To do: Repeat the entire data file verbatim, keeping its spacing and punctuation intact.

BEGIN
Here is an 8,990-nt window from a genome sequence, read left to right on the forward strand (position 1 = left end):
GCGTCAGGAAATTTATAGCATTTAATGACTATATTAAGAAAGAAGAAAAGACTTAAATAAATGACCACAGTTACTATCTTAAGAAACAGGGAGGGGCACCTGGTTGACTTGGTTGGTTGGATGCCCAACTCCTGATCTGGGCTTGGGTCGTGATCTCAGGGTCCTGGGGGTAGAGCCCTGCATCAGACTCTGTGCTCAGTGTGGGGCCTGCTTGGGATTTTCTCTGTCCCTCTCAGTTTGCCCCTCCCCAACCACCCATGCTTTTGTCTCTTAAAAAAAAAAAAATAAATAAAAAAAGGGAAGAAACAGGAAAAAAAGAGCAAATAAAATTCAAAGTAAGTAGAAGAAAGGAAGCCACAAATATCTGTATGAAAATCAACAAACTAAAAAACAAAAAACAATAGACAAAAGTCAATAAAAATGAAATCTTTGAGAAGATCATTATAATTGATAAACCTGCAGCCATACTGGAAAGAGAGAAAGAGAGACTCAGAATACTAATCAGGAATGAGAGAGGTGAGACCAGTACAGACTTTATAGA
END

Here is an 8,990-nt window from a genome sequence, read left to right on the forward strand (position 1 = left end):
GCGTCAGGAAATTTATAGCATTTAATGACTATATTAAGAAAGAAGAAAAGACTTAAATAAATGACCACAGTTACTATCTTAAGAAACAGGGAGGGGCACCTGGTTGACTTGGTTGGTTGGATGCCCAACTCCTGATCTGGGCTTGGGTCGTGATCTCAGGGTCCTGGGGGTAGAGCCCTGCATCAGACTCTGTGCTCAGTGTGGGGCCTGCTTGGGATTTTCTCTGTCCCTCTCAGTTTGCCCCTCCCCAACCACCCATGCTTTTGTCTCTTAAAAAAAAAAAAATAAATAAAAAAAGGGAAGAAACAGGAAAAAAAGAGCAAATAAAATTCAAAGTAAGTAGAAGAAAGGAAGCCACAAATATCTGTATGAAAATCAACAAACTAAAAAACAAAAAACAATAGACAAAAGTCAATAAAAATGAAATCTTTGAGAAGATCATTATAATTGATAAACCTGCAGCCATACTGGAAAGAGAGAAAGAGAGACTCAGAATACTAATCAGGAATGAGAGAGGTGAGACCAGTACAGACTTTATAGA